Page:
I have extracted these 4 examples made by the same tool, from 4 different bindings, the images are from photographs of varying quality and lighting. I have noticed that even on a single binding the imprints of the same tool can look quite different. This could be due to a multitude of reasons which I will not dwell upon just yet, the point is rather that if one is trying to establish the identity of a binder by a comparative study of gold tooling, he must be aware of the variables possible even within impressions made by the same tool. This kind of work would be made a thousand times easier if working with scanned images in resolutions of over 300 dpi. Identifications could be made with a greater degree of certainty.
This is a 300 dpi image, it is not a scan but gives a better idea of the kind of detail needed to identify tools. Below we shall examine two bindings by Jean Picard, these rare bindings can be identified by the presence of tooling not seen on other examples.
For a long time the binding pictured above, was thought to have been made by Claude de Picques, Royal binder from 1559 to 1572, however a comparative study of the gold tooling shows it to be in fact, the work of Jean Picard.
J. Picard, bookbinder of remarkable talent, signed a contract with Editions Aldines in June of 1540 and within the next three years made 215 or more, bindings for Jean Grolier.
#71 French Binding (Paris) interlacing design (Reliure parisienne à rubans entrelacés), very likely made between 1543 and 1547, it is one of series of 17 (with fers azurés) made by Jean Picard for Jean Grolier.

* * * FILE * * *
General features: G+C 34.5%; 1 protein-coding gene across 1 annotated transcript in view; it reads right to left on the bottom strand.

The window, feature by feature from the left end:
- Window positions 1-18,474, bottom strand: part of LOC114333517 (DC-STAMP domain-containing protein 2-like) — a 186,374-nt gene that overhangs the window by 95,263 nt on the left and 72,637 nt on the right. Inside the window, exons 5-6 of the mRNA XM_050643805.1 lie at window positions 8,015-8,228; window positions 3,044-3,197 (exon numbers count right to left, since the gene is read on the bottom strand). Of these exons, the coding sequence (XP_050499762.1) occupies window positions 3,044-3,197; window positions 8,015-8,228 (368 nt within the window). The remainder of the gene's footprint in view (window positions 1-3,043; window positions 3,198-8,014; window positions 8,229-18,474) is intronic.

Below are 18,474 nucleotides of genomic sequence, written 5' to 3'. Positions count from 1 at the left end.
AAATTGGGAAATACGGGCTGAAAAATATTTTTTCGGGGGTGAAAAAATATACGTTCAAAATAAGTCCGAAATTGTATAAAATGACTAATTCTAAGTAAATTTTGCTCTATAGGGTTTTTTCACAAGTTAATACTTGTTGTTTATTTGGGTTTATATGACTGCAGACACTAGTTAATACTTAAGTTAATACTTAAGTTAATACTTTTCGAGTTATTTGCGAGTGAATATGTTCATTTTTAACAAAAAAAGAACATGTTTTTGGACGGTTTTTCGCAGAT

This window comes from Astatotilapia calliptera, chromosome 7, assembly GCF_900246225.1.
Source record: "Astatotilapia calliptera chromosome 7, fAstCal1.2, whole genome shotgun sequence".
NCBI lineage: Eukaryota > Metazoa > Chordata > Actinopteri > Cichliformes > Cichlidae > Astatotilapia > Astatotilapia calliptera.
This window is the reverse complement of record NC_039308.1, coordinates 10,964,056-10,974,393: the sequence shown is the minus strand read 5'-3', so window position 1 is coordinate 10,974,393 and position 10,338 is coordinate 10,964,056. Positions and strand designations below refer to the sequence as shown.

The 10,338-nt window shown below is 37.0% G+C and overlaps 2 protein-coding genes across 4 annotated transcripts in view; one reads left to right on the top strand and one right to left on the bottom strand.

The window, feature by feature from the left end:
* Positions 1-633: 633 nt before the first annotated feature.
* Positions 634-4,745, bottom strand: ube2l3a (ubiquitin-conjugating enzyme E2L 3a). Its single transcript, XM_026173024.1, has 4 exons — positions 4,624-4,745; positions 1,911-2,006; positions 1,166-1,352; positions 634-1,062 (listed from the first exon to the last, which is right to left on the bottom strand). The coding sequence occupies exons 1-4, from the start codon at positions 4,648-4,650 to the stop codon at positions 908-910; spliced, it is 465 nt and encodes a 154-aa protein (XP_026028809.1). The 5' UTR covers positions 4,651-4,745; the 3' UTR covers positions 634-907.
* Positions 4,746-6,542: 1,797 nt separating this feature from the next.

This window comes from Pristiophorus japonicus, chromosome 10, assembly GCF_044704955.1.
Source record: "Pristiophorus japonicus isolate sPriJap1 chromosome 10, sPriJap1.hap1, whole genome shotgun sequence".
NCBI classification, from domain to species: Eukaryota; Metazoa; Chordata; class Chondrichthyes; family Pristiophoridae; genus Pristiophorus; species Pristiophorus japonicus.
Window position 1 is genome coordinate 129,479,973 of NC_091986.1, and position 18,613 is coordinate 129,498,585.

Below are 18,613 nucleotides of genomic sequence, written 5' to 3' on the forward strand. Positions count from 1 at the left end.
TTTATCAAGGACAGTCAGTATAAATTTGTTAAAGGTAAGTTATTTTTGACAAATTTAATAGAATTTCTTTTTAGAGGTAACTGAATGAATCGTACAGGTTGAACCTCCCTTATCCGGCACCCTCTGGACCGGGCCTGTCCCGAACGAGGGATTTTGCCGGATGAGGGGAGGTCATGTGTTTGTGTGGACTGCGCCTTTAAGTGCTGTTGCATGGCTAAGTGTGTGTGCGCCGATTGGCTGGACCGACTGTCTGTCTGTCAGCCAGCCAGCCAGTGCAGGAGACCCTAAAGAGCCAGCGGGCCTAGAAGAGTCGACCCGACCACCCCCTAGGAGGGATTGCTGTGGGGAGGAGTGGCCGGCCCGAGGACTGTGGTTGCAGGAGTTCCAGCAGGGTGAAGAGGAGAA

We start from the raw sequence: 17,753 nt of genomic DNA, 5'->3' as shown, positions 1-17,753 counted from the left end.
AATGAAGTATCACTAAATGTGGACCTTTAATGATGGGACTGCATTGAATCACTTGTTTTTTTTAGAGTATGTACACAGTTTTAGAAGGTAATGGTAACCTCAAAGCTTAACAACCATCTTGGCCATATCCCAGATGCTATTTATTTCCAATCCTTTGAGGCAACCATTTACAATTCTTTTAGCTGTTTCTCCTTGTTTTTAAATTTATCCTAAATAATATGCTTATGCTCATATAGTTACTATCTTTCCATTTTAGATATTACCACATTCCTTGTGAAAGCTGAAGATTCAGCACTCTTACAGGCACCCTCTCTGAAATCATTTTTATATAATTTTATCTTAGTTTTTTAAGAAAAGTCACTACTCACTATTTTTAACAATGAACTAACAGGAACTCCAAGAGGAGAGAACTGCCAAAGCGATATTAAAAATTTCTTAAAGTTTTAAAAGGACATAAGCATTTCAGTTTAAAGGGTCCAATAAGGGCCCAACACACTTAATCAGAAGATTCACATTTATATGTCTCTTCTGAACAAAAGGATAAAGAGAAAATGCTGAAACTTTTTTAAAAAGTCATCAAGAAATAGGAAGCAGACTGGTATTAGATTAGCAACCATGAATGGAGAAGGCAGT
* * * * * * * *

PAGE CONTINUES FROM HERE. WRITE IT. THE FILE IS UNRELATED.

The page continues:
NICOLAUS I., pape, Antiqua et insignis epistola Nicolai Papae I ad Michaelem Imperatorem Augustum
Leipzig: Melchior Lotter, 1536 4o
Dimensions of the binding: mm 204 x 148 x 20
Provenance: Jean Grolier
This Binding from Paris, is as the previous example another of the 17 (with fers azurés) made by J. Picard for Jean Grolier between 1540 and 1550. Jean Grolier, Treasurer to the King of France during the period of the Italian Wars, 1494 to 1525, must be considered as one of the most famous Bibliophiles of all times.
#72. Reliure parisienne à losange-rectangle, exécutée dans le deuxiéme quart du XVIe siècle pour Jean Grolier
DONATO BOSSI, Chronica. Series episcoporum et archiepiscoporum Mediolanensium
Milan: Antonio Zarotto, 1492 fol.
Dimensions de la reliure: mm 338 x 222 x 37
Provenance: Jean Grolier
Searching through all the available online images of Picard Bindings, I have not yet found another example of this strange "caterpillar". The impression is only about two centimeters in length, and composes of a curvaceous, undulating solid outer border enclosing an inner field delineated by a series of parallel incisions approximately .5 mm apart. This type of tool is known as an azured tool:
"A finishing tool with closely spaced parallel lines cut diagonally across its surface - so called from the use of heraldic illustrations of thin horizontal lines to indicate the color blue. The tool appears to have been introduced in France in about 1545"
Commonly referred to as azured or hatched tooling, this style of decoration was very popular from about 1550 onwards and can be found in use in Italy as well as England.
I have not isolated the individual tools in this comparative diagram, which demonstrates how closely matched these two impressions are. Made by two very similar, yet different tools. One must wonder why these craftsmen would go to such lengths to emulate each others tools, or are they in fact trying to copy yet another? A third possibility comes to mind, which is that these tools were made by another toolmaker who supplied both Picques and Picard with azured tools